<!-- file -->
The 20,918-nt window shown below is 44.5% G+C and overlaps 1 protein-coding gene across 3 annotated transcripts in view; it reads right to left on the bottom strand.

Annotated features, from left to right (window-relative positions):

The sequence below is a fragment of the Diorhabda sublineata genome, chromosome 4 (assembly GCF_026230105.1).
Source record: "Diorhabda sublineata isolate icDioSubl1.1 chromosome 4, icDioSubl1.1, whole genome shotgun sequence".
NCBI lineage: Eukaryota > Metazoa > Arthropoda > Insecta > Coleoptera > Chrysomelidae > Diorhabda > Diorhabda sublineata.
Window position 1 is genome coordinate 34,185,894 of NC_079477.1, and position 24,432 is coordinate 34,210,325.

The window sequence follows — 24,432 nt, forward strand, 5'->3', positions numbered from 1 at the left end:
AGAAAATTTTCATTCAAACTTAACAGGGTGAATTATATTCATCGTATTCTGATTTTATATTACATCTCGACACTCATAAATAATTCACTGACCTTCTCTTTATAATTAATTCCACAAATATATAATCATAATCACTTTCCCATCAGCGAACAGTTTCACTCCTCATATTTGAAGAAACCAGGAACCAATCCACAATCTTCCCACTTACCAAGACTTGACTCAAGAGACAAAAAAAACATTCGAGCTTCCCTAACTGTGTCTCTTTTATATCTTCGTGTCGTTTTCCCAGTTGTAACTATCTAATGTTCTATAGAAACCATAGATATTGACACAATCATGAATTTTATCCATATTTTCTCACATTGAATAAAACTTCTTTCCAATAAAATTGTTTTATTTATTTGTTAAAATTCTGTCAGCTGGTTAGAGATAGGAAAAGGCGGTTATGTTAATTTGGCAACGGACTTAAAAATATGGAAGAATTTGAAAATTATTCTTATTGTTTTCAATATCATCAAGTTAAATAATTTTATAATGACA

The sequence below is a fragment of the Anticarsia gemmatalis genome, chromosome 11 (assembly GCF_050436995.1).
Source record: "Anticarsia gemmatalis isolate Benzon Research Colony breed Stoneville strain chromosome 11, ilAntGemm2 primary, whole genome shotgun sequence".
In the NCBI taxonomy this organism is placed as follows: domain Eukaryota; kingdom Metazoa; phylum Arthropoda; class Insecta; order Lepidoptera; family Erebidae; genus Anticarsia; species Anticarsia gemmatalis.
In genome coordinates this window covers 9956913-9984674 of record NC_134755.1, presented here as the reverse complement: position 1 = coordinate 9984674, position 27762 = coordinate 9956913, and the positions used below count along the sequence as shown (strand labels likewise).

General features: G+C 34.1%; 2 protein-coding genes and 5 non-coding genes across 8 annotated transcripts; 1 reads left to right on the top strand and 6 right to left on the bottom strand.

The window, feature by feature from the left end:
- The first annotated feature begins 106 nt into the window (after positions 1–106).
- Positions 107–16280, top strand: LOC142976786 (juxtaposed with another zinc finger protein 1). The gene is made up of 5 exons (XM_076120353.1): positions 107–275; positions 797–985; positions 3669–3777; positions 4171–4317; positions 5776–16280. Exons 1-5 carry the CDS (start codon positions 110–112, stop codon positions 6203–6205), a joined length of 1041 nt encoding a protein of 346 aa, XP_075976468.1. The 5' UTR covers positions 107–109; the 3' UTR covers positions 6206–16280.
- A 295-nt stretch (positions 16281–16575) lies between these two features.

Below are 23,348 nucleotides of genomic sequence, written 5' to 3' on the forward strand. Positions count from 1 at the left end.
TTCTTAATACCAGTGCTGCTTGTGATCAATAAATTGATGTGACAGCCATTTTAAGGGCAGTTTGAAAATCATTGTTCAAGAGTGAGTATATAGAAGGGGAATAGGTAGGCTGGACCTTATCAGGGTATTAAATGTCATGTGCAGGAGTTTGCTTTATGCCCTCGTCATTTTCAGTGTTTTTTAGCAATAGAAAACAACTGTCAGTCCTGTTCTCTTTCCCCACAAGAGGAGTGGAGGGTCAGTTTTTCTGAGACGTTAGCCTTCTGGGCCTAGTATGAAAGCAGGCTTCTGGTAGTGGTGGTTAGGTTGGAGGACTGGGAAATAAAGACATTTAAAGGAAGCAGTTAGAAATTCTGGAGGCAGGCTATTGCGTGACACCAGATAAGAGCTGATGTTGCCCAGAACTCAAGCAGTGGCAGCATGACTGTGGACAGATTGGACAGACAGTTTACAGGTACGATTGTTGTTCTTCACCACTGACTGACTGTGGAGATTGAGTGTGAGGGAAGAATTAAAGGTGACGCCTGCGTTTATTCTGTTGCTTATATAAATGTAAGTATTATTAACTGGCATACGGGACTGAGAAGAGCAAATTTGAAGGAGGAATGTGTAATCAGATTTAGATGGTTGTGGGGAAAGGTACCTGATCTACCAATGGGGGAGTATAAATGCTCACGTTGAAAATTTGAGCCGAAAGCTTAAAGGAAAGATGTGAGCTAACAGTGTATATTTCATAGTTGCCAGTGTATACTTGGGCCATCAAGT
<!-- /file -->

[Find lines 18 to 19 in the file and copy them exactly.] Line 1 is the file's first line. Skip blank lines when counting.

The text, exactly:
Below are 23,348 nucleotides of genomic sequence, written 5' to 3' on the forward strand. Positions count from 1 at the left end.
TTCTTAATACCAGTGCTGCTTGTGATCAATAAATTGATGTGACAGCCATTTTAAGGGCAGTTTGAAAATCATTGTTCAAGAGTGAGTATATAGAAGGGGAATAGGTAGGCTGGACCTTATCAGGGTATTAAATGTCATGTGCAGGAGTTTGCTTTATGCCCTCGTCATTTTCAGTGTTTTTTAGCAATAGAAAACAACTGTCAGTCCTGTTCTCTTTCCCCACAAGAGGAGTGGAGGGTCAGTTTTTCTGAGACGTTAGCCTTCTGGGCCTAGTATGAAAGCAGGCTTCTGGTAGTGGTGGTTAGGTTGGAGGACTGGGAAATAAAGACATTTAAAGGAAGCAGTTAGAAATTCTGGAGGCAGGCTATTGCGTGACACCAGATAAGAGCTGATGTTGCCCAGAACTCAAGCAGTGGCAGCATGACTGTGGACAGATTGGACAGACAGTTTACAGGTACGATTGTTGTTCTTCACCACTGACTGACTGTGGAGATTGAGTGTGAGGGAAGAATTAAAGGTGACGCCTGCGTTTATTCTGTTGCTTATATAAATGTAAGTATTATTAACTGGCATACGGGACTGAGAAGAGCAAATTTGAAGGAGGAATGTGTAATCAGATTTAGATGGTTGTGGGGAAAGGTACCTGATCTACCAATGGGGGAGTATAAATGCTCACGTTGAAAATTTGAGCCGAAAGCTTAAAGGAAAGATGTGAGCTAACAGTGTATATTTCATAGTTGCCAGTGTATACTTGGGCCATCAAGT